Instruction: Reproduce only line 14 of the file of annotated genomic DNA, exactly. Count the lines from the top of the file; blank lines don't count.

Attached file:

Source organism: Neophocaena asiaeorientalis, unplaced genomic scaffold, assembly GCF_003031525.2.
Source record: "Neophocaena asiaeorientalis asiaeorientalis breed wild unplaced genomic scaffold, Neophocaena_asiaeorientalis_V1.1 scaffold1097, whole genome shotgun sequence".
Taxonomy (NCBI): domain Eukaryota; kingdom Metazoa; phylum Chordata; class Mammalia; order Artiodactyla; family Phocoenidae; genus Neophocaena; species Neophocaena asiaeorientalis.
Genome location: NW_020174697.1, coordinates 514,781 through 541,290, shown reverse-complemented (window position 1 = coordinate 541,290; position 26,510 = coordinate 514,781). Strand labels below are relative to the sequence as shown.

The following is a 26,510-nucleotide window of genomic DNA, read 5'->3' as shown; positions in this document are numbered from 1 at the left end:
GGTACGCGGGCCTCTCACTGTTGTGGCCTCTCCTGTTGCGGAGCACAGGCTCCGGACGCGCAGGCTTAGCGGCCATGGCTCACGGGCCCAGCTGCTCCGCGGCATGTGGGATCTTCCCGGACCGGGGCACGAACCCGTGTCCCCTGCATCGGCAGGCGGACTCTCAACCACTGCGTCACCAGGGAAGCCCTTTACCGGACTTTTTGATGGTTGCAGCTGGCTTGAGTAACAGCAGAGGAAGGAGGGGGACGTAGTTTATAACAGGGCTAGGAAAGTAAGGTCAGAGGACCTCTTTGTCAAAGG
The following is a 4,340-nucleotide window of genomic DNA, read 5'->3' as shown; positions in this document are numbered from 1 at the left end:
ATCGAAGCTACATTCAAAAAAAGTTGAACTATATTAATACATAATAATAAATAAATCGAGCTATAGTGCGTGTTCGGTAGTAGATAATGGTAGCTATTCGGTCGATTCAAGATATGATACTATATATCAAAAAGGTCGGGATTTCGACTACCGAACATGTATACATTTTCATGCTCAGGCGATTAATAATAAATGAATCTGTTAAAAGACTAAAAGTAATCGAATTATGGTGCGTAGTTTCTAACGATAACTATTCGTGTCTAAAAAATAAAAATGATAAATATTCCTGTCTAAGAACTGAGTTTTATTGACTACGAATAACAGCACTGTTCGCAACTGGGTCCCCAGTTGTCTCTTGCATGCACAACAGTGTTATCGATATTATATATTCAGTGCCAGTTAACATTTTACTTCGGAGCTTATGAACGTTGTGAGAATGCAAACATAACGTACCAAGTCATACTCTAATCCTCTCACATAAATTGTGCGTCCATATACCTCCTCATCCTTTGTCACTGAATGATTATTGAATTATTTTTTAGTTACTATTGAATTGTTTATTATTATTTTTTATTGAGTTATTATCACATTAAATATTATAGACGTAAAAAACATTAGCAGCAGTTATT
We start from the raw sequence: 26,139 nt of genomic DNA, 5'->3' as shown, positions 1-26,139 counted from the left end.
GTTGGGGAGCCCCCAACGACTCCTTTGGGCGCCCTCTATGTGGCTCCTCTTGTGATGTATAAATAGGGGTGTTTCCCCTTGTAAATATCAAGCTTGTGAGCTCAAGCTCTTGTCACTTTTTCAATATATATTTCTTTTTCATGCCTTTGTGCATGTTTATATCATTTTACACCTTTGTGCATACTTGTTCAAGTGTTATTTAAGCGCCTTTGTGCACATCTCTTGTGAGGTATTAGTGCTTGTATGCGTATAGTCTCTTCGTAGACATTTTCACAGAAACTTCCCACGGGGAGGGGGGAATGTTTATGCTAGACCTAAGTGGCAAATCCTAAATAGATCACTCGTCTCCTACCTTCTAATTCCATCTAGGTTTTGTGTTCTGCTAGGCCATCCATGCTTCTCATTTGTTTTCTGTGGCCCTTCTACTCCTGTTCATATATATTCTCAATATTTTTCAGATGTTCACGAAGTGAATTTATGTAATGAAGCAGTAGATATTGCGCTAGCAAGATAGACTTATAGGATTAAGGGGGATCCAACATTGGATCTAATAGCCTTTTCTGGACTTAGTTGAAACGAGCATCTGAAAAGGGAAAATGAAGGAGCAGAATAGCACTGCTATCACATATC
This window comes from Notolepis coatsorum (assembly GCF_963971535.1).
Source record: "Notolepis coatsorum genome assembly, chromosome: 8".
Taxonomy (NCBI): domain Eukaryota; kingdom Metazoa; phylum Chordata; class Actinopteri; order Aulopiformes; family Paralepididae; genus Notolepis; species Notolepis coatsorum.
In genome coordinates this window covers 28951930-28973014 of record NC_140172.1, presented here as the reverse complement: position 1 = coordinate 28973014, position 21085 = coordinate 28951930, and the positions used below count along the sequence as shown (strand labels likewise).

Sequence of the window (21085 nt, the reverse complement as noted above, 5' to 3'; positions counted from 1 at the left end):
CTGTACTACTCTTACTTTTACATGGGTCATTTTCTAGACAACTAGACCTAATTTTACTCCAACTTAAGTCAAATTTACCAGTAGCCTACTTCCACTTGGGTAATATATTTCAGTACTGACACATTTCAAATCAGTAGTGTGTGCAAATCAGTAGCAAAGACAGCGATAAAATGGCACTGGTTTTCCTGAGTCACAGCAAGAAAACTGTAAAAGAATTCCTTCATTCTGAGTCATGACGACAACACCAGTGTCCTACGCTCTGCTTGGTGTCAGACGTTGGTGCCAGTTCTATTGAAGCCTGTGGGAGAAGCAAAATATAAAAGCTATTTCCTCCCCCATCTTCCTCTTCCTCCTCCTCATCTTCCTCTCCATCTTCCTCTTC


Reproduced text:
In genome coordinates this window covers 28951930-28973014 of record NC_140172.1, presented here as the reverse complement: position 1 = coordinate 28973014, position 21085 = coordinate 28951930, and the positions used below count along the sequence as shown (strand labels likewise).